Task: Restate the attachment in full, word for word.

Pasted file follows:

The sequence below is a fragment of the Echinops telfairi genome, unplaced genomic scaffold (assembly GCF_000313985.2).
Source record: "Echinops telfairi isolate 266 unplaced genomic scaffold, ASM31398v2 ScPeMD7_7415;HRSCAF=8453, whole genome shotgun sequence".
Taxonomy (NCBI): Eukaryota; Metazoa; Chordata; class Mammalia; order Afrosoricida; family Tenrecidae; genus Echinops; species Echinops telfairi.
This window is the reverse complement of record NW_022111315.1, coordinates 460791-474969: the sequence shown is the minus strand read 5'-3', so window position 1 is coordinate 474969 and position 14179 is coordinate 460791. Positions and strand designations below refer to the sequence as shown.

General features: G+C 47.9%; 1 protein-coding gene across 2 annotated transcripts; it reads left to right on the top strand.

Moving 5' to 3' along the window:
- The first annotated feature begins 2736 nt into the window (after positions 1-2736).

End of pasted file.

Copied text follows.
The sequence below is a fragment of the Echinops telfairi genome, unplaced genomic scaffold (assembly GCF_000313985.2).
Source record: "Echinops telfairi isolate 266 unplaced genomic scaffold, ASM31398v2 ScPeMD7_7415;HRSCAF=8453, whole genome shotgun sequence".
Taxonomy (NCBI): Eukaryota; Metazoa; Chordata; class Mammalia; order Afrosoricida; family Tenrecidae; genus Echinops; species Echinops telfairi.
This window is the reverse complement of record NW_022111315.1, coordinates 460791-474969: the sequence shown is the minus strand read 5'-3', so window position 1 is coordinate 474969 and position 14179 is coordinate 460791. Positions and strand designations below refer to the sequence as shown.

General features: G+C 47.9%; 1 protein-coding gene across 2 annotated transcripts; it reads left to right on the top strand.

Moving 5' to 3' along the window:
- The first annotated feature begins 2736 nt into the window (after positions 1-2736).